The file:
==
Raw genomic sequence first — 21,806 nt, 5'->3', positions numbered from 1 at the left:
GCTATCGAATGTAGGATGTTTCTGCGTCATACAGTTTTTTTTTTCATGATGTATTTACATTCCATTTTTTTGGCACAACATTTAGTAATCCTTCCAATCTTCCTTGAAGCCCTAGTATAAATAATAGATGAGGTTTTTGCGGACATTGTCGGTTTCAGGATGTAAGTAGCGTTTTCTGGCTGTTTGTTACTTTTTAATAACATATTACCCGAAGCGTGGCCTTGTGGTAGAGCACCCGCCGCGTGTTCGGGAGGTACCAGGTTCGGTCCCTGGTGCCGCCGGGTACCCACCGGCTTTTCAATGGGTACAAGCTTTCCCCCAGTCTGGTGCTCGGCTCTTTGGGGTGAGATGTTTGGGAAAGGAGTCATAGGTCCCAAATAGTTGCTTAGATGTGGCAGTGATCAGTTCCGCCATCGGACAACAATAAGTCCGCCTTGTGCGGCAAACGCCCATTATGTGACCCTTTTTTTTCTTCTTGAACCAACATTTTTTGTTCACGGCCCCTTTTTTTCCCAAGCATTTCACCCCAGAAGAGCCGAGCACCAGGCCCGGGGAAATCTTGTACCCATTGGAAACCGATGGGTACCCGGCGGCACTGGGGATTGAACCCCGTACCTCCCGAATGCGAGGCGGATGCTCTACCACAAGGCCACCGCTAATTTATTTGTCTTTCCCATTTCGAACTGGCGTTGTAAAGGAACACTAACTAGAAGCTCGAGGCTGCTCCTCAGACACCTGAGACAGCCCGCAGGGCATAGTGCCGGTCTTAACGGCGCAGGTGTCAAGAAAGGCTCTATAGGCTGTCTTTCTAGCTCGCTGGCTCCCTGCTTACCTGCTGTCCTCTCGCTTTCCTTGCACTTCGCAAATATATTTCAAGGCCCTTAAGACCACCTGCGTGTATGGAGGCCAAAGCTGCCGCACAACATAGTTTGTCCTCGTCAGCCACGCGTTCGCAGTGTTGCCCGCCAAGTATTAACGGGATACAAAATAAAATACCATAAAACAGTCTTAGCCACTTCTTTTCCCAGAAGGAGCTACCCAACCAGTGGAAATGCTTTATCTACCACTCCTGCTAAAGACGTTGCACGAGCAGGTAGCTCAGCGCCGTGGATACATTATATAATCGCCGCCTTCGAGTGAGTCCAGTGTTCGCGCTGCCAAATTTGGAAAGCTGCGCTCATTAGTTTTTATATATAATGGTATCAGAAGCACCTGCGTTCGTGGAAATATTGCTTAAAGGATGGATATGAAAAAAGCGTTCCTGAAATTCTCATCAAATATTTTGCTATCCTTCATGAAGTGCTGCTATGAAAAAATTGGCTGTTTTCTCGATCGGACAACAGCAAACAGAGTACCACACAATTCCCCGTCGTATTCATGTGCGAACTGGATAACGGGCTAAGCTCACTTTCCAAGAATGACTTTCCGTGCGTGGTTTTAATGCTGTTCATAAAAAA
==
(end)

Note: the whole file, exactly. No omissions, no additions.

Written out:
Raw genomic sequence first — 21,806 nt, 5'->3', positions numbered from 1 at the left:
GCTATCGAATGTAGGATGTTTCTGCGTCATACAGTTTTTTTTTTCATGATGTATTTACATTCCATTTTTTTGGCACAACATTTAGTAATCCTTCCAATCTTCCTTGAAGCCCTAGTATAAATAATAGATGAGGTTTTTGCGGACATTGTCGGTTTCAGGATGTAAGTAGCGTTTTCTGGCTGTTTGTTACTTTTTAATAACATATTACCCGAAGCGTGGCCTTGTGGTAGAGCACCCGCCGCGTGTTCGGGAGGTACCAGGTTCGGTCCCTGGTGCCGCCGGGTACCCACCGGCTTTTCAATGGGTACAAGCTTTCCCCCAGTCTGGTGCTCGGCTCTTTGGGGTGAGATGTTTGGGAAAGGAGTCATAGGTCCCAAATAGTTGCTTAGATGTGGCAGTGATCAGTTCCGCCATCGGACAACAATAAGTCCGCCTTGTGCGGCAAACGCCCATTATGTGACCCTTTTTTTTCTTCTTGAACCAACATTTTTTGTTCACGGCCCCTTTTTTTCCCAAGCATTTCACCCCAGAAGAGCCGAGCACCAGGCCCGGGGAAATCTTGTACCCATTGGAAACCGATGGGTACCCGGCGGCACTGGGGATTGAACCCCGTACCTCCCGAATGCGAGGCGGATGCTCTACCACAAGGCCACCGCTAATTTATTTGTCTTTCCCATTTCGAACTGGCGTTGTAAAGGAACACTAACTAGAAGCTCGAGGCTGCTCCTCAGACACCTGAGACAGCCCGCAGGGCATAGTGCCGGTCTTAACGGCGCAGGTGTCAAGAAAGGCTCTATAGGCTGTCTTTCTAGCTCGCTGGCTCCCTGCTTACCTGCTGTCCTCTCGCTTTCCTTGCACTTCGCAAATATATTTCAAGGCCCTTAAGACCACCTGCGTGTATGGAGGCCAAAGCTGCCGCACAACATAGTTTGTCCTCGTCAGCCACGCGTTCGCAGTGTTGCCCGCCAAGTATTAACGGGATACAAAATAAAATACCATAAAACAGTCTTAGCCACTTCTTTTCCCAGAAGGAGCTACCCAACCAGTGGAAATGCTTTATCTACCACTCCTGCTAAAGACGTTGCACGAGCAGGTAGCTCAGCGCCGTGGATACATTATATAATCGCCGCCTTCGAGTGAGTCCAGTGTTCGCGCTGCCAAATTTGGAAAGCTGCGCTCATTAGTTTTTATATATAATGGTATCAGAAGCACCTGCGTTCGTGGAAATATTGCTTAAAGGATGGATATGAAAAAAGCGTTCCTGAAATTCTCATCAAATATTTTGCTATCCTTCATGAAGTGCTGCTATGAAAAAATTGGCTGTTTTCTCGATCGGACAACAGCAAACAGAGTACCACACAATTCCCCGTCGTATTCATGTGCGAACTGGATAACGGGCTAAGCTCACTTTCCAAGAATGACTTTCCGTGCGTGGTTTTAATGCTGTTCATAAAAAA